Thursday, June 14, 2018

Birds and radio waves

Today we had a warmer, sunny day... for a little while at least! Students have continued working on their research projects, but we also had two small activities during the day for students to learn about research happening around the station.

We were lucky enough to go again with Antero, this time to visit his "bird boxes". There are about 200 of these bird houses in this valley, used by several of the species native to the area. For many years, Antero has recorded the number and size of eggs and chicks born in these bird boxes, to track the health of the bird populations in this area.

Can you guess what Antero has in his hand that the students are so eagerly gathered around and photographing?
It's newborn chicks of the species of bird called the "great tit"!

We also visited KAIRA, which stands for Kilpisjarvi Atmospheric Imaging Receiver Array. It is an array of radio receivers that detect low and high frequency radio waves from space. That allows them to measure things like meteors, space trash, planets and stars "twinkling", and the aurora borealis. KAIRA is just down the road from us, so their scientists often stay here when they're working on the array. Derek gave us a tour. On the left of the photo are the low-frequency antennae on poles, and the structures in the center house the high-frequency antennae, held above the ground by the wooden structures.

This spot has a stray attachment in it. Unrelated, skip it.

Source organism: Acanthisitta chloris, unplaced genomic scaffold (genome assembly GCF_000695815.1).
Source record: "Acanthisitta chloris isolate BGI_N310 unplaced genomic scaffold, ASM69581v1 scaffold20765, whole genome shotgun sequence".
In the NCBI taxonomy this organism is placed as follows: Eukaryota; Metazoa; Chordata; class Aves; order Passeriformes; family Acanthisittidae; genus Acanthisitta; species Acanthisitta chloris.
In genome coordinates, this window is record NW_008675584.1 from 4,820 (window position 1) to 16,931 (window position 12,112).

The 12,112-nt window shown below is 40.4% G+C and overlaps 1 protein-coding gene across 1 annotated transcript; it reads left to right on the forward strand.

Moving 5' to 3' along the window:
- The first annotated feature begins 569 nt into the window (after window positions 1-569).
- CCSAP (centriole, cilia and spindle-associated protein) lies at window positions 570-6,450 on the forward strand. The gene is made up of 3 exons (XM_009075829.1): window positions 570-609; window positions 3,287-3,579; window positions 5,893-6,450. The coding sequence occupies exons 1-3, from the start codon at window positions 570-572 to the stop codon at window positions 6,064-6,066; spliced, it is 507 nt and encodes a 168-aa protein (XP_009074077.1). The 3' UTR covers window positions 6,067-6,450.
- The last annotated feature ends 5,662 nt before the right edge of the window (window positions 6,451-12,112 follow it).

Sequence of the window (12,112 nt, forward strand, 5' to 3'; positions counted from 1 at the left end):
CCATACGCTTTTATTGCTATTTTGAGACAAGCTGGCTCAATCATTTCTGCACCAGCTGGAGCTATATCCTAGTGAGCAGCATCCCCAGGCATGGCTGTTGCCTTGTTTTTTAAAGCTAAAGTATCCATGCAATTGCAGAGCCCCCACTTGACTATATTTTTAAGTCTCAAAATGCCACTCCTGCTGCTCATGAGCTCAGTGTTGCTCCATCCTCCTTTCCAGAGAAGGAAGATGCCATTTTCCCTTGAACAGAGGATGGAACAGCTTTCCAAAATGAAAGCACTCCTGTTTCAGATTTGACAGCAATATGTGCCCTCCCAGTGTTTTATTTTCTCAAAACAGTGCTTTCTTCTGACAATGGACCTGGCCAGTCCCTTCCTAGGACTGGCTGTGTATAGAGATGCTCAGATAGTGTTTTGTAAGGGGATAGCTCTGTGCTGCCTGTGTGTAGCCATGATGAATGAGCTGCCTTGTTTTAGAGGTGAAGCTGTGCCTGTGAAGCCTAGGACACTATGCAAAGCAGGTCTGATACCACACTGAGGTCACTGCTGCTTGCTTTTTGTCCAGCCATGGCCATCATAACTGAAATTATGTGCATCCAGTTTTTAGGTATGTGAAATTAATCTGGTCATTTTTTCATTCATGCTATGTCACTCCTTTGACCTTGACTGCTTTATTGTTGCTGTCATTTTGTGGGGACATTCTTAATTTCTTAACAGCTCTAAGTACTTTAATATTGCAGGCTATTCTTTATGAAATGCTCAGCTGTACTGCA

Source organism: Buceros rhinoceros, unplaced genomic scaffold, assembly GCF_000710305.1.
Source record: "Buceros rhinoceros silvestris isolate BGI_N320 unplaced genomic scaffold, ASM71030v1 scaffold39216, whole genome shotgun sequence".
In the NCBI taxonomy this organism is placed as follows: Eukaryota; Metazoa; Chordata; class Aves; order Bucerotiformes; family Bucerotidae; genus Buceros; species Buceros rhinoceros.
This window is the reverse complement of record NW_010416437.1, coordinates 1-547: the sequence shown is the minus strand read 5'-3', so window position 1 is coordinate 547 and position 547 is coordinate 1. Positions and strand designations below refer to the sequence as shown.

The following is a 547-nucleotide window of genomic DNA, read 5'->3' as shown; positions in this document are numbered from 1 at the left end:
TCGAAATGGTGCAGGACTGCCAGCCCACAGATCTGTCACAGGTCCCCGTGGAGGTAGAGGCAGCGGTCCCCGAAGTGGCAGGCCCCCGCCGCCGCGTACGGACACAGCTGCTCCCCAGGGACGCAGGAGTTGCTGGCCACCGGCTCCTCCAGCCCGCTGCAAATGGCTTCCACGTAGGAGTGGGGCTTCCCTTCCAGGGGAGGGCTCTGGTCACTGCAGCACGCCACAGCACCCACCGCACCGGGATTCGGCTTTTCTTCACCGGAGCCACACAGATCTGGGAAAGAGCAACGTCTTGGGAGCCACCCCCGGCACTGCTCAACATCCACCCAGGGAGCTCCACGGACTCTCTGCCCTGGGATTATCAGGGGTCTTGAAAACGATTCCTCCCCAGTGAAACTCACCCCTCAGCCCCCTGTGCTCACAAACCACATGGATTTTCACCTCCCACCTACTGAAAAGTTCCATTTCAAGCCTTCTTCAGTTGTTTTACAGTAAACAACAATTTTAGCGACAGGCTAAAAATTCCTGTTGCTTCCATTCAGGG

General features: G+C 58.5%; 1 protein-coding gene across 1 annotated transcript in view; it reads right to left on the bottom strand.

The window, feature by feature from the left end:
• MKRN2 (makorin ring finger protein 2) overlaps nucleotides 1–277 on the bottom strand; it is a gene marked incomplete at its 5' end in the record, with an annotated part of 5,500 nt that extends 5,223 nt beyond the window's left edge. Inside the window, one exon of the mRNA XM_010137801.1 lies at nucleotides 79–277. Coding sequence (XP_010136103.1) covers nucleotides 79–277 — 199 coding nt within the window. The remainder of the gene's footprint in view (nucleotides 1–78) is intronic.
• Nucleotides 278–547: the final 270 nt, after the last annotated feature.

Interestingly, the wooden structures were made out of the pallets used to ship the equipment. The entire project was designed to create very little waste and reuse even the shipping materials.

We even got to crawl under the high-frequency receivers, which are raised off the ground to increase the ability of the wind to blow snow off of the antennae, which are placed in foam beneath the black plastic. It was nice, because it got us out of the cold wind that came back this afternoon! The shorter of our students could juuuust stand up under them, but the taller students had a harder time: